00:19:31 It's a hair powder that actually has a little bit of tint in it. And so it's a spray on, like a dry shampoo, and you can spray it directly onto your roots and it will cover up the roots until you wash it the next time.
Bryan Barron: There's that. Sephora I've seen sells a paint-on type product. And then Paula's Choice, we have our Brow Hair Tint which comes in a blonde and a couple of brunette shades.
00:20:00 And products like that, they have the mascara type applicator. Those are great for kind of taming those and briefly tinting, meaning that it will cover up the gray like Ashley just said until your next shampoo. But they can work in a pinch; you know, if you catch yourself under a stronger light and you see some gray strands pops up. But if you've got a big line of gray roots showing, I think what Ashley is doing for her clients is great. Just giving them some of their actual, the same color you use.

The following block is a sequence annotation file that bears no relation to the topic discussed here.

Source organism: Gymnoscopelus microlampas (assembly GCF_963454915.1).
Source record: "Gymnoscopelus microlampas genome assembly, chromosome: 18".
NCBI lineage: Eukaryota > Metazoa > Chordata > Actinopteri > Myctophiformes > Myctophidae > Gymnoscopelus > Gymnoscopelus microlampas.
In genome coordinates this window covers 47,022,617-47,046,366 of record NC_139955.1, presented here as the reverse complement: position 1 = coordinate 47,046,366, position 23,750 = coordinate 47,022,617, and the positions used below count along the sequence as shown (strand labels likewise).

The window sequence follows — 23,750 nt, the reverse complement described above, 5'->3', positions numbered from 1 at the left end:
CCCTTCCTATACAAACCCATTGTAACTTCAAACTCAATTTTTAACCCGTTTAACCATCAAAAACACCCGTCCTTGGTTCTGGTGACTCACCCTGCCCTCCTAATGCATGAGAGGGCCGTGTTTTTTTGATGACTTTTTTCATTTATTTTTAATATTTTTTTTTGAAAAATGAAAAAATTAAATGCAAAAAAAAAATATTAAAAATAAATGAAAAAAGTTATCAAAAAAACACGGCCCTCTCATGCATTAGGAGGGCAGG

00:20:31 Take it home, when you need it, and that will extend the time.
Ashley Mecham: What's so great about that is I think some clients that have a really strong amount of gray, especially in their part line, they really waver from having darker hair color because of that reason. And so this way, you know, it kind of opens up the door for them to have a larger spectrum of color compared to just having them stick with something that's going to blend out their grow out.
Bryan Barron: Okay.
00:21:07 So, we have another color question; not surprisingly a lot of these questions are color-based, but this is from our fan Terry on Facebook. And I've wondered this myself. She asks, "Why does my hair color grab dark around my face compared to the rest of my hair when doing root touchups? Even when done by a professional this happens and I can't stand it."